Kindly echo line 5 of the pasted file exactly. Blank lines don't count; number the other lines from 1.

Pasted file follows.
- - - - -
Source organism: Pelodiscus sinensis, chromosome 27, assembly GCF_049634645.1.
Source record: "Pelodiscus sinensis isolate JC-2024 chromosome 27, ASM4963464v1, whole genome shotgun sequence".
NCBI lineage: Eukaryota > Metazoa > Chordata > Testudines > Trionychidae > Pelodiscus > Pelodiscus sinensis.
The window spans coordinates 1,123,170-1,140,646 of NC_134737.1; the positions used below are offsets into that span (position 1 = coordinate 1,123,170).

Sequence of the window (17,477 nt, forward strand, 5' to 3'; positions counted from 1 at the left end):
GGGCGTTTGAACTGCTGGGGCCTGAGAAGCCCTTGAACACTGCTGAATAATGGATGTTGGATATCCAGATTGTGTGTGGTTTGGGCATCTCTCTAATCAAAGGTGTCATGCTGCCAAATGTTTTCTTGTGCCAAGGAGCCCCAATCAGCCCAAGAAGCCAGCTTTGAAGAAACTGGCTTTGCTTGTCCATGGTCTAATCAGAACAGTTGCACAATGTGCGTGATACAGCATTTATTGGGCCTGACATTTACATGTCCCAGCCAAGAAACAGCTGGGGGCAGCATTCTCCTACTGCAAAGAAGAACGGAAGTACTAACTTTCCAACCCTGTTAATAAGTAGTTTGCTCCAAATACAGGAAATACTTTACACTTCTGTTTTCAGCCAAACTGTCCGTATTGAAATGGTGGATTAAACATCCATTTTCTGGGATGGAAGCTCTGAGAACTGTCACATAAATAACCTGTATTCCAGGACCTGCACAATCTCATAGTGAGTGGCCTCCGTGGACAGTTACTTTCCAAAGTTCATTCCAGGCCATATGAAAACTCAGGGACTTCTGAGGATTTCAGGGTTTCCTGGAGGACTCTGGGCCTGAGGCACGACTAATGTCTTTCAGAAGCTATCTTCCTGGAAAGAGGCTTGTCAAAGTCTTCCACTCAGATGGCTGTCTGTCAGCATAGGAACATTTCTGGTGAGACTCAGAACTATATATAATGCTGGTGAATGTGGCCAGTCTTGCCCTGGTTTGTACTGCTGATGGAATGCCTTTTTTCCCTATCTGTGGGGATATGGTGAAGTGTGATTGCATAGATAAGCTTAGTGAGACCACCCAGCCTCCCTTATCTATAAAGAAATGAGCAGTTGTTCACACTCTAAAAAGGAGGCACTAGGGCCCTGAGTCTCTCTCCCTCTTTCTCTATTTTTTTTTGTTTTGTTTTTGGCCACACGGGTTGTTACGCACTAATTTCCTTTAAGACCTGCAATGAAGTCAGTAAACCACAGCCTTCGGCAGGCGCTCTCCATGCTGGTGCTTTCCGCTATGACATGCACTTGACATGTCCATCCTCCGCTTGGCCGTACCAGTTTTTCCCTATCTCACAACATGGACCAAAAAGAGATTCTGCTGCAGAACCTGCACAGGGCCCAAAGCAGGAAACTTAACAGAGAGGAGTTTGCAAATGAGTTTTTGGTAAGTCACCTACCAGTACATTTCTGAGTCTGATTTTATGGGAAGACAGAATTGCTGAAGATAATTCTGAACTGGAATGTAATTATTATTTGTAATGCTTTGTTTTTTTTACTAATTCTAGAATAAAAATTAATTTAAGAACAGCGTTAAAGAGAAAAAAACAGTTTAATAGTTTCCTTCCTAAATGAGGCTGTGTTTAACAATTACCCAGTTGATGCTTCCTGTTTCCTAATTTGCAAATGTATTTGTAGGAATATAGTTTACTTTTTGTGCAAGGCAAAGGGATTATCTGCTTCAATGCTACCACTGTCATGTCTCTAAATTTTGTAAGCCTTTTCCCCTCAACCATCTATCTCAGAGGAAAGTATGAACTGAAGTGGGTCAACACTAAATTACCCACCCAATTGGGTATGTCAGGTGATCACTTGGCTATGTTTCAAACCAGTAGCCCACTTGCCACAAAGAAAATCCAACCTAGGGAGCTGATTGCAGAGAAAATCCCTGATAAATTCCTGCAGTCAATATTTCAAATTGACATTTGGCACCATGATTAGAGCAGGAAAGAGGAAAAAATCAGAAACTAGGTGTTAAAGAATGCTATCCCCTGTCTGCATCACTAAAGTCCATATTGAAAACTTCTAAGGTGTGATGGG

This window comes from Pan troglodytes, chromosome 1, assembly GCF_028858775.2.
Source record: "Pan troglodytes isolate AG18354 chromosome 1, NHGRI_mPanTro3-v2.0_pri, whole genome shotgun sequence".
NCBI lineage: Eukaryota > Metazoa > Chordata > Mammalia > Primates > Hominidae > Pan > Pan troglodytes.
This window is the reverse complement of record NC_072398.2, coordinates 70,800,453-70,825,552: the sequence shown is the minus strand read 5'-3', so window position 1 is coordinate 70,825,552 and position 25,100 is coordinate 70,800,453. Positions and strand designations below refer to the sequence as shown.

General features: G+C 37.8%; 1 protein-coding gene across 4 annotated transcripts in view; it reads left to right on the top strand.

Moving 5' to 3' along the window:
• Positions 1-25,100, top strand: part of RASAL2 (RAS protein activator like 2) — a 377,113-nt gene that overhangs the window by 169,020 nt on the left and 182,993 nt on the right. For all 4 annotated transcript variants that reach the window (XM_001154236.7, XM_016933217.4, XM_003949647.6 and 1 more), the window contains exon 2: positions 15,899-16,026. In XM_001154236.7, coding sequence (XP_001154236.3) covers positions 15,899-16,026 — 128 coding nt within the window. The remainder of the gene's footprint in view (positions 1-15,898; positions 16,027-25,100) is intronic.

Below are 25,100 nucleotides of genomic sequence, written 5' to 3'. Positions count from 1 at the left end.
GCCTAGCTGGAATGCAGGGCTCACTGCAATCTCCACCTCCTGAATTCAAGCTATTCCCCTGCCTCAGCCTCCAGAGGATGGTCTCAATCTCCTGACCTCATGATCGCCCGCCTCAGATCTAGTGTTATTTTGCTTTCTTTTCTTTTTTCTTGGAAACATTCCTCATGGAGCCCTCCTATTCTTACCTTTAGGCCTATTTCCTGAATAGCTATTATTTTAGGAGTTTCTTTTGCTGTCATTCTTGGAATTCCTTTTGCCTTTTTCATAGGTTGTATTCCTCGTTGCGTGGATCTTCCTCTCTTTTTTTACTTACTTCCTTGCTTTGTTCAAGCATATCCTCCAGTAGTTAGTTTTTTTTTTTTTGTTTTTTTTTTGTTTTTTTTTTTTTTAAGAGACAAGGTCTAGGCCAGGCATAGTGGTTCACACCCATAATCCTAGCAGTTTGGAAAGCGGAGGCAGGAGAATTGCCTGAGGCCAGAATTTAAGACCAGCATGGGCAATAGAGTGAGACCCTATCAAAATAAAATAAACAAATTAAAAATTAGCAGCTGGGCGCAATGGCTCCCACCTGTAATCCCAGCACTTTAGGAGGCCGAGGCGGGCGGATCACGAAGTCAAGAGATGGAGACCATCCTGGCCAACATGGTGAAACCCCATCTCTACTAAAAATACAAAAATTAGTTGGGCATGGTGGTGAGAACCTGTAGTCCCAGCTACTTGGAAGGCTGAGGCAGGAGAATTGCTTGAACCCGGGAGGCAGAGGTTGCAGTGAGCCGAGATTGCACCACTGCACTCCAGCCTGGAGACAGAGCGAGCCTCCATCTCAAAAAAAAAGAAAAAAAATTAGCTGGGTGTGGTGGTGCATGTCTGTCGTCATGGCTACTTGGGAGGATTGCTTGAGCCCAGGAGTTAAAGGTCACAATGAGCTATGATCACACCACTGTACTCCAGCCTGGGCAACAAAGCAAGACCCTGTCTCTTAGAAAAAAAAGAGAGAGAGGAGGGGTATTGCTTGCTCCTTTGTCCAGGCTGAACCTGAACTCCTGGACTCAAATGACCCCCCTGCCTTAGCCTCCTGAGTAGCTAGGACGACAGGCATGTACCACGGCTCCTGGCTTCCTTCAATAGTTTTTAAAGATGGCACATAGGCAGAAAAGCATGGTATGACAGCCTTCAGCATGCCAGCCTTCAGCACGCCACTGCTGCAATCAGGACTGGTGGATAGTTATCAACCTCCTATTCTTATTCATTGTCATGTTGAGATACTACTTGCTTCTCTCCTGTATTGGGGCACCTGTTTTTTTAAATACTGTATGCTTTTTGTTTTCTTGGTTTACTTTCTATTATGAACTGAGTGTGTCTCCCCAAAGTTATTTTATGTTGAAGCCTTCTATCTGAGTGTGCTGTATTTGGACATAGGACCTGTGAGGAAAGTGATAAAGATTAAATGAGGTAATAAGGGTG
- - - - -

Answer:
Sequence of the window (17,477 nt, forward strand, 5' to 3'; positions counted from 1 at the left end):